SARS must be law­ful, rea­son­able and fair

Business Day - Business Law and Tax Review - - BUSI­NESS LAW & TAX RE­VIEW -

ma­te­rial” for the pur­poses of the “ad­min­is­tra­tion of a tax act” (de­fined in sec­tion 1, read with sec­tion 3(2), of the Tax Ad­min­is­tra­tion Act). There­fore, not only would SARS have to meet the ju­ris­dic­tional re­quire­ments of sec­tion 3(2) of the act, but must also marry the facts at hand to any one or more of the nine sub­sec­tions stip­u­lated in sec­tion 3(2) of the act. Put dif­fer­ently, if the re­quested in­for­ma­tion is for the pur­poses of the ad­min­is­tra­tion of any tax act, SARS must quote the rel­e­vant sub­sec­tion in sec­tion 3(2) of the act per­tain­ing to the def­i­ni­tion of rel­e­vant ma­te­rial that SARS re­lied on, and this must be sup­ported by the un­der­ly­ing facts and cir­cum­stances that makes SARS’ in­quiry fore­see­ably rel­e­vant with “rea­son­able speci­ficity” (as re­quired by sec­tion 46(6) of the act).

Ac­cord­ingly, for SARS to ex­er­cise its dis­cre­tion in a law­ful and pro­ce­du­rally fair man­ner (for pur­poses of sec­tions 40 and 46 of the act), it should, for ex­am­ple, demon­strate that it has screened the tax­payer’s tax re­turns and found that an in­ves­ti­ga­tion or au­dit is war­ranted; iden­ti­fied which el­e­ments of the tax re­turn need to be au­dited; and ob­tain in­for­ma­tion from rel­e­vant sources in or­der to un­der­line the is­sues rel­e­vant to the case it is cur­rently in­ves­ti­gat­ing.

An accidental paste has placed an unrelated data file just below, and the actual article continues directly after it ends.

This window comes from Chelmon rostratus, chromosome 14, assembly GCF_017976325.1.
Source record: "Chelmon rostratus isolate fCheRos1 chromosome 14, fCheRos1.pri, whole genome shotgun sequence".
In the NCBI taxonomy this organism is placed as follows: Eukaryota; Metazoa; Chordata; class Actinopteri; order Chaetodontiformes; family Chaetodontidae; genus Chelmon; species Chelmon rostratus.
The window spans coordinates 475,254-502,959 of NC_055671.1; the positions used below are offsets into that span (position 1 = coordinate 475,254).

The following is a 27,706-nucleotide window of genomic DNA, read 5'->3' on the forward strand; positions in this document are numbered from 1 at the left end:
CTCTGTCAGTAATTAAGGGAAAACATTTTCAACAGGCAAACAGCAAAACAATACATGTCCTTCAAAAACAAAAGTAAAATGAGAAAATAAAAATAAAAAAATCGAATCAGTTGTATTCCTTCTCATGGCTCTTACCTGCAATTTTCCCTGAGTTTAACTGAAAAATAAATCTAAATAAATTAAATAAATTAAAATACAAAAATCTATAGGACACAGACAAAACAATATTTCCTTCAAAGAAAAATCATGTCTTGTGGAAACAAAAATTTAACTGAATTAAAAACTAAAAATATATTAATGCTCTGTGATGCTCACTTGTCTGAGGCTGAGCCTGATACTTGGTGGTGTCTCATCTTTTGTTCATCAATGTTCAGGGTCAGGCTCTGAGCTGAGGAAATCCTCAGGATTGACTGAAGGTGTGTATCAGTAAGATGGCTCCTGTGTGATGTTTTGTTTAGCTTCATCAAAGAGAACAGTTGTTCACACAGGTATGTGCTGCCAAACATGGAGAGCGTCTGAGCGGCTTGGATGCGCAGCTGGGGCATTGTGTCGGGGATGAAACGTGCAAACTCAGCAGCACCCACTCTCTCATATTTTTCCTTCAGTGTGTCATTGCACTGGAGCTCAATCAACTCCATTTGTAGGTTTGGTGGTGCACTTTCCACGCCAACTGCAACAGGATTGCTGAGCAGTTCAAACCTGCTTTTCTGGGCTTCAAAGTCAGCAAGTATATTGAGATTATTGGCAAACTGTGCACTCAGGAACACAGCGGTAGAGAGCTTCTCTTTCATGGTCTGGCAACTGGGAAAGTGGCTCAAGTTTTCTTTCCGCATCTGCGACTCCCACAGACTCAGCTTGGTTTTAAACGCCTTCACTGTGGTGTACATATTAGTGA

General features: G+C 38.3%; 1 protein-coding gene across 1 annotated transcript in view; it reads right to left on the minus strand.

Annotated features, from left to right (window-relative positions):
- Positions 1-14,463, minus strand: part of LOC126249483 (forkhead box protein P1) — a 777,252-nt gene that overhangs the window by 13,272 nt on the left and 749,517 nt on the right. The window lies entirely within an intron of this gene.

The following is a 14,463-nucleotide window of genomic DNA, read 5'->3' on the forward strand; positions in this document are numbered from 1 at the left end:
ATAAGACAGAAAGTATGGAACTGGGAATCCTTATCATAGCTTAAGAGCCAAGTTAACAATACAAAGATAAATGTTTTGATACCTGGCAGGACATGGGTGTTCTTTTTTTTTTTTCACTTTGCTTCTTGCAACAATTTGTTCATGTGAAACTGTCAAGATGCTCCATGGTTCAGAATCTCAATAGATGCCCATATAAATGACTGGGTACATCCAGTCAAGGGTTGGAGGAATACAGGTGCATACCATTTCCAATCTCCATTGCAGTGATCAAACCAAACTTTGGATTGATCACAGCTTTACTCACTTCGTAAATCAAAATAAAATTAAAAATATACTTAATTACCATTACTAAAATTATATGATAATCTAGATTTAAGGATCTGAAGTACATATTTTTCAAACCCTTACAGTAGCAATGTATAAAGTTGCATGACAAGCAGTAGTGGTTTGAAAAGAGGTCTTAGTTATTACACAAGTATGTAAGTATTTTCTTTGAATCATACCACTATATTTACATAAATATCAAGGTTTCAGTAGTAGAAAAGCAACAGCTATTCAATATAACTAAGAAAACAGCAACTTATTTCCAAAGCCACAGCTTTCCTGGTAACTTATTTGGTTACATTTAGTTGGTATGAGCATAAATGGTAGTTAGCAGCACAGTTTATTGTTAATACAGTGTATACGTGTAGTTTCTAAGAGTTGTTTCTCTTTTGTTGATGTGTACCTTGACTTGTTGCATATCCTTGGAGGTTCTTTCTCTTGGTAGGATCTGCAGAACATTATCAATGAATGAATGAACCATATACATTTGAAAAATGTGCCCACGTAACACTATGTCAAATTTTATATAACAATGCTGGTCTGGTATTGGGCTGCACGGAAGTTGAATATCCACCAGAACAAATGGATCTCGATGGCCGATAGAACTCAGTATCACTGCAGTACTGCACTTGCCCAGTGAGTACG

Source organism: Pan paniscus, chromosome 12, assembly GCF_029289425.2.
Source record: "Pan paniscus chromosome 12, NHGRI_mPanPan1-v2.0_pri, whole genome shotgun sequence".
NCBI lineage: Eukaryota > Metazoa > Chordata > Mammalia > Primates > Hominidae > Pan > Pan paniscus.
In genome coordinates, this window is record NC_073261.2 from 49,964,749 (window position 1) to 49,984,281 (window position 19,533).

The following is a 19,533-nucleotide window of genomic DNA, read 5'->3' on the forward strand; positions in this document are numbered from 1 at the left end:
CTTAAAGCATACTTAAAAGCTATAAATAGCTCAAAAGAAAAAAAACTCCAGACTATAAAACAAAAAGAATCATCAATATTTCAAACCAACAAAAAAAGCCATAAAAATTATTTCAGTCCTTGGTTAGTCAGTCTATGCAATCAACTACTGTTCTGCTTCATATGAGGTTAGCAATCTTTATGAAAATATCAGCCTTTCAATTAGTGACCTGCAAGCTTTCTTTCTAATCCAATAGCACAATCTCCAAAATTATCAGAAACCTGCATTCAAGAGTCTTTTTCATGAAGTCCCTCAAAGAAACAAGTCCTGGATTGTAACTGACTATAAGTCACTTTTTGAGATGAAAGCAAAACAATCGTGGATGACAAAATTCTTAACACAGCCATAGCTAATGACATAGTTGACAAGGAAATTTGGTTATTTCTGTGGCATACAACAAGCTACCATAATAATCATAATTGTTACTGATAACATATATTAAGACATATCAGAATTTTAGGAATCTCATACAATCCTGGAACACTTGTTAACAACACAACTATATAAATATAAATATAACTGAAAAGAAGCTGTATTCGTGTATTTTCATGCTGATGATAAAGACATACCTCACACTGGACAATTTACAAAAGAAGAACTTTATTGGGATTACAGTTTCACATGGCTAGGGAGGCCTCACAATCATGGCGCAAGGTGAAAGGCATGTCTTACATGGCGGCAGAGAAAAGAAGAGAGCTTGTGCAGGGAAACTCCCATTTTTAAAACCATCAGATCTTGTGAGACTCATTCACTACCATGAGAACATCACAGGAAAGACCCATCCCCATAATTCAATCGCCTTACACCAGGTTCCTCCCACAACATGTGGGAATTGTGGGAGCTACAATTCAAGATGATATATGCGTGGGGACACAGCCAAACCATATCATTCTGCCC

If these pre­con­di­tions are not met with­out proper jus­ti­fi­ca­tion by SARS, its con­duct may prima fa­cie be un­law­ful, un­rea­son­able or pro­ce­du­rally un­fair and con­trary to the prin­ci­ple of le­gal­ity en­shrined by sec­tion 1c, read with sec­tion 2, of the Con­sti­tu­tion. As such, SARS’ con­duct could be set aside by way of re­view ap­pli­ca­tion to the high court in terms of ei­ther PAJA or the prin­ci­ple of le­gal­ity.

The tax­payer may also be en­ti­tled (in terms of sec­tion 32 of the Con­sti­tu­tion, read with the Pro­mo­tion of Ac­cess to In­for­ma­tion Act) to make a for­mal re­quest for SARS to pro­vide the re­lated in­for­ma­tion that it used to, firstly, se­lect a tax­payer for au­dit or in­ves­ti­ga­tion and, sec­ond, the in­for­ma­tion it used, which must be di­rected to the in­for­ma­tion of­fi­cer of SARS’ head of­fice in Pre­to­ria.

Depend­ing on the cir­cum­stances, the rel­e­vant tax­payer may well have just cause not to pro­vide any in­for­ma­tion to SARS un­til such time that SARS has pro­vided the re­quested in­for­ma­tion in terms of the Pro­mo­tion of Ac­cess to In­for­ma­tion Act, and this may well be grounds for SARS not to pro­ceed with a probe or au­dit.

When­ever pro­vid­ing any in­for­ma­tion (in writ­ing or orally) to SARS, the tax­payer must be mind­ful of sec­tion 57 and 72 of the Tax Ad­min­is­tra­tion Act. Th­ese sec­tions deal with a tax­payer’s con­sti­tu­tional right not to give self-in­crim­i­nat­ing ev­i­dence, and the cir­cum­stances un­der which this right could be re­stricted, and the right to a fair trial, as en­shrined in sec­tion 35(3)( j) of the Con­sti­tu­tion.

It is of ut­most im­por­tance to un­der­stand that “un­less a com­pe­tent court di­rects oth­er­wise”, any in­for­ma­tion pro­vided by a tax­payer, in a re­turn or any other cor­re­spon­dence, could be used by SARS in crim­i­nal pro­ceed­ings against the tax­payer.

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